Moray Council has agreed to invest in the renovation of four unique Elgin properties, currently held in trust, to the tune of £271,000.
The council is the Trustee of two cottages at Ladyhill in Elgin and eight Victoria Diamond Jubilee homes on Victoria Road in Elgin.
The Ladyhill cottages and two of the Jubilee homes are currently vacant and require extensive work to bring them up to modern standards.
The four trust properties will now be leased to the council for a minimum of 20 years to ensure full recovery of the refurbishment costs.
The council will bring the properties up to lettable condition and take on the responsibility for allocations, management and maintenance for them through the Housing Revenue Account.
This includes £116,000 for the refurbishment of the Ladyhill Cottages and £155,000 for Jubilee Cottages.
Chair of Moray Council’s Corporate Committee, Cllr Bridget Mustard, said:
“These unique properties will offer tenants a special home in the heart of Elgin.
“Having lain empty for almost 20 years, the Ladyhill Cottages upgrade in particular will be a welcome boost for the iconic area of town.
“Refurbishing historic properties to bring them back into use is a positive move for our wider housing stock and I wish the new tenants the best of happiness in their new home when the time comes to move it.”
The Ladyhill Cottages were gifted by the Right Honourable Sir Archibald Williamson MP for Moray and Nairn in 1919 to the former City and Royal Burgh of Elgin to be held in trust for the benefit of “suitable persons”.
The two category C listed cottages, together with an area of garden ground, open space and access and approach to Ladyhill are held in the trust.
The bequest being made in the immediate aftermath of the First World War, the original trust deed states preference for tenants to be: ‘ex-sailors, ex-soldiers or ex-airmen of the national forces should any apply and be approved by the Trustees; and if possible, to natives of Morayshire or Nairnshire.’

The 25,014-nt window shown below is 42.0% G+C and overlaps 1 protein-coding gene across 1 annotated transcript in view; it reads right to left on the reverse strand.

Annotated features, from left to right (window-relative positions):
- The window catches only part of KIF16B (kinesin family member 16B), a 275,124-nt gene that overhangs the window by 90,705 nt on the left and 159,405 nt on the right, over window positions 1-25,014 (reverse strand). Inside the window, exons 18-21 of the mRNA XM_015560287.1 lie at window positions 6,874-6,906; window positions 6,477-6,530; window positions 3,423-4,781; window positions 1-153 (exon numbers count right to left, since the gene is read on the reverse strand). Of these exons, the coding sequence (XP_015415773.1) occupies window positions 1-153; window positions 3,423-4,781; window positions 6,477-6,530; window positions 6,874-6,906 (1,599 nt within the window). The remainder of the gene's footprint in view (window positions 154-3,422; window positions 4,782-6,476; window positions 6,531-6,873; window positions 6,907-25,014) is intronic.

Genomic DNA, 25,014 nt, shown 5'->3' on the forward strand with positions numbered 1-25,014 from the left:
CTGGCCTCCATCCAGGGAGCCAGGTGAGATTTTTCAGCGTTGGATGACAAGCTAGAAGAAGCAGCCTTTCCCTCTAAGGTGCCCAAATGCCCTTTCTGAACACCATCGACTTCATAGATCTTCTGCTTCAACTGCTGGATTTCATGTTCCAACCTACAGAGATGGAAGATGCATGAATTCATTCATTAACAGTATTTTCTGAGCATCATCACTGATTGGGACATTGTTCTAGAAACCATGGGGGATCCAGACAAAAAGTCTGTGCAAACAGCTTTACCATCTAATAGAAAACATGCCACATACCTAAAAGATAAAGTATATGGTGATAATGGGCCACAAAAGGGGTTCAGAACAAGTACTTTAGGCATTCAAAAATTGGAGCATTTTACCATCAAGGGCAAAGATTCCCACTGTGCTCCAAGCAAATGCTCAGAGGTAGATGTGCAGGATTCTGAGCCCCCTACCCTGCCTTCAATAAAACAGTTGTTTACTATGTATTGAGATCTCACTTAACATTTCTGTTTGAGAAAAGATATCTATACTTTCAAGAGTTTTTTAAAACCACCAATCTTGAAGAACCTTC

The council will give reasonable preference to applicants for housing who satisfy these criteria however is entitled to consider other households if necessary.
The Jubilee Cottages were built by the City and Royal Burgh of Elgin in 1897 as a memorial to the Diamond Jubilee Year of Queen Victoria. The cottages are also Category C listed.
In March 2017, the six mid-terraced cottages were renovated to provide assessment and rehabilitation units, which are currently managed by Health and Social Care Moray.
At that time, the two end-terraced cottages were still occupied by tenants.
Under the terms of the Trust Deed, the Jubilee Cottages are to be used as far as possible ‘as dwelling places or homes for poor people of respectable character who are unable otherwise to provide comfortable homes of a similar class for themselves.’
In selecting the tenants, the trust deed includes provision that preference is to be given applicants in the following order: ‘(i) To old married couples and the survivor of them provided the survivor is over fifty years of age at the time of death of the predeceased. (ii) To widows or elderly single females. (iii) To old men married or unmarried. (iv) In making the selection of beneficiaries … natives of the City and Royal Burgh of Elgin will have first claim and after them preference will be given to persons who for a length of time have resided in the City and Royal Burgh of Elgin and made an honest living there.’
The antiquated conditions give an interesting insight into the living conditions in Victorian Moray, however they are no longer deemed to be enforceable, and all properties will be allocated to tenants as the council sees fit.